In Byars v. State, 73 Ga. App. 727 (3) (38 S.E.2d 53) this court held that "whether a confession was freely and voluntarily made when issuable, should be submitted to the jury for determination."Summary of this case from Rogers v. Saye
DECIDED APRIL 22, 1946.
Violating liquor law; from Butts superior court — Judge Persons. November 17, 1945.
W. E. Watkins, Benjamin B. Garland, for plaintiff in error.
Frank B. Willingham, solicitor-general, contra.
1. The indictment charged that the accused, Henry Byars, did "make, manufacture, and distill a quantity of distilled alcoholic and intoxicating liquors, spirits and alcohols, a portion of which was alcoholic, and which was the product of distillation." He was convicted. The conviction depended upon both his full and voluntary confession and upon circumstances tending to establish the corpus delicti. "`The confession being direct evidence, the conviction did not depend exclusively upon circumstantial evidence; and therefore, in the absence of an appropriate request, it was not erroneous for the court to omit to charge the law of circumstantial evidence.' Smith v. State, 125 Ga. 296, 299 ( 54 S.E. 127). See also McElroy v. State, 125 Ga. 37, 40 ( 53 S.E. 759); Owens v. State, 120 Ga. 296, 299 ( 48 S.E. 21); Eberhart v. State, 47 Ga. 598, 609; Cooner v. State, 16 Ga. App. 540 (4) ( 85 S.E. 688). In the absence of a special request so to do, the court is not bound to charge § 1031 of the Penal Code of 1910, as to the weight to be given confessions. Malone v. State, 77 Ga. 767 (5); Sellers v. State, 99 Ga. 212 ( 25 S.E. 178); Walker v. State, 118 Ga. 34 ( 44 S.E. 850)." Sutton v. State, 17 Ga. App. 713 ( 88 S.E. 122), See also Jester v. State, 193 Ga. 202, 211 (3) ( 17 S.E.2d 736).
2. "To make a confession admissible, it must have been made voluntarily, without being induced by another, by the slightest hope of benefit or remotest fear of injury." Code, § 38-411.
3. "Whether a confession was freely and voluntarily made, when issuable, should be submitted to the jury for determination." Hawkins v. State, 6 Ga. App. 109 ( 64 S.E. 289).
4. "A conviction may be lawfully had upon a free and voluntary confession, though the same be not otherwise corroborated than by proof of the corpus delicti." Wimberly v. State, 105 Ga. 188 ( 31 S.E. 162).
5. The defendant's counsel, in his argument to the jury, stated that the solicitor "tells you that a confession alone would not convict this man." The court, overlooking the fact that the solicitor general had made an opening argument which was being quoted by the defendant's counsel, interrupted him and reminded him that the opinion of the solicitor did not decide the case, but that it would be decided by the jury's opinion and the law and the evidence. The defendant's counsel replied that he was quoting the solicitor, and the court replied that the solicitor had not made an argument. The solicitor interrupted to state to the court that he had made an argument and stated in his argument that a confession had to be corroborated by the corpus delicti or other evidence. In his closing argument, the solicitor repeated to the jury that, if the corpus delicti is established, that is sufficient corroboration of a confession, adding, "Gentlemen, I made that statement to you." It seems to us that the oversight of the court was corrected, and there was no reversible error.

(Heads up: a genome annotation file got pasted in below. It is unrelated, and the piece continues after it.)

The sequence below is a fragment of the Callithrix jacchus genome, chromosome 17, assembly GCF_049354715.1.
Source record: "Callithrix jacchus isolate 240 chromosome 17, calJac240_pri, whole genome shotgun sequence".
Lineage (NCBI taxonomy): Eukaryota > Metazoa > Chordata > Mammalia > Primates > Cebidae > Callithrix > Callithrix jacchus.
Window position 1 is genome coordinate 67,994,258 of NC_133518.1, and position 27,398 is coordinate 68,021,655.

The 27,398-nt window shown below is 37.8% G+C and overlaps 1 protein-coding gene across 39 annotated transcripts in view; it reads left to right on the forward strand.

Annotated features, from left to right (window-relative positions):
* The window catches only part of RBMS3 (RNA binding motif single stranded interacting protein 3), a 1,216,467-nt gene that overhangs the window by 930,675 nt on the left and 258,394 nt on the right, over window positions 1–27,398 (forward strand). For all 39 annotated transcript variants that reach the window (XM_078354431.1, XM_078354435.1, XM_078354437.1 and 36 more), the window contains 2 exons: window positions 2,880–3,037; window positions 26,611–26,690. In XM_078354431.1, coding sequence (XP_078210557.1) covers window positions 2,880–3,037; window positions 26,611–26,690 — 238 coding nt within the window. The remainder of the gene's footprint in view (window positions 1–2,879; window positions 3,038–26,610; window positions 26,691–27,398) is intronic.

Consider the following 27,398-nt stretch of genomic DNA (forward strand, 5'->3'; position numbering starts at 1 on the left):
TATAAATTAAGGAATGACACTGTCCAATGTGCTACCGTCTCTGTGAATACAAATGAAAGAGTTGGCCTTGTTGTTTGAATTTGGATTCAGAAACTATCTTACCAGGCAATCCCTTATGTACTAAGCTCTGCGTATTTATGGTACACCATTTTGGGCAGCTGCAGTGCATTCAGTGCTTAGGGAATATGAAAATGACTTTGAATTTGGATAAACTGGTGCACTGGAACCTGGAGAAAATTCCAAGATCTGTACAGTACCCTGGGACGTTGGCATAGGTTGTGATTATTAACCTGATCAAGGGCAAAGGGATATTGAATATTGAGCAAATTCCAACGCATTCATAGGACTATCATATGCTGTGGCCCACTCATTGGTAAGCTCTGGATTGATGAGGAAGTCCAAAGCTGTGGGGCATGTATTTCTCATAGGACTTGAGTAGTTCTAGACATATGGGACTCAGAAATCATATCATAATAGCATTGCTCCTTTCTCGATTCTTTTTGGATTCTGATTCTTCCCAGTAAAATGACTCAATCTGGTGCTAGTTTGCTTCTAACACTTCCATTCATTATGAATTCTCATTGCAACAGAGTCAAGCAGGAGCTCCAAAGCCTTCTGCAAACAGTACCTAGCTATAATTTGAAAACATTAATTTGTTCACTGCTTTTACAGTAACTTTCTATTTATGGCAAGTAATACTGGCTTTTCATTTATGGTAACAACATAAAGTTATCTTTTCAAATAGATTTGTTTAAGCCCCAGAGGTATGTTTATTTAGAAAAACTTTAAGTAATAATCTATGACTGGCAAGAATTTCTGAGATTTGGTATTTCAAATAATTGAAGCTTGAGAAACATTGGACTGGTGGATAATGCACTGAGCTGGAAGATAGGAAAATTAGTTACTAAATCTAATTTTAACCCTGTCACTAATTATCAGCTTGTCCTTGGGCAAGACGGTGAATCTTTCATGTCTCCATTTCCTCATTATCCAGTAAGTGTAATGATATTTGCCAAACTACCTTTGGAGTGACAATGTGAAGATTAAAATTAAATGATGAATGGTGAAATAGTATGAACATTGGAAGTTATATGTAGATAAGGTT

6. The evidence authorized the jury to find the defendant guilty of the offense of "making liquor."
Judgment affirmed. Broyles, C. J., and Gardner, J., concur.
DECIDED APRIL 22, 1946.
STATEMENT OF FACTS BY MacINTYRE, J.
On the trial of the case officers testified as to finding distilling apparatus on the premises of the defendant. The defendant had pleaded guilty of possession of the still prior to his trial for making liquor. The sheriff testified that the defendant told him, freely and voluntarily, that "him and his boy operated the still up there about twice a week; that both of them did that about twice a week, made a small amount about twice a week." Grady Jackson, an officer, testified in part: "As to evidence found by me at that location or near there as to recent operation of the still before that time, there were three places on the branch where the still had been operated, and spent beer had been thrown out on the branch and along the banks. Those three places corresponded in size to the still I found. From what I saw there, in my opinion the still had been operated no more than five days before we were there on that occasion. There were three of those places there where fires had been built, and one place where the bank had been cut out, and the still appeared to have been operated there more than any other place. This apparatus I found there was a complete distilling apparatus with the exception of the worm which was missing." Jackson also testified: "We found a distillery somewhere about 320 yards in front of his house, a path through a field to it, some barrels of beer fermented at the still, and two empty barrels." The defendant in his statement to the jury denied that he was making liquor, and introduced a witness in his behalf. The defendant was found guilty, and his motion for a new trial was overruled.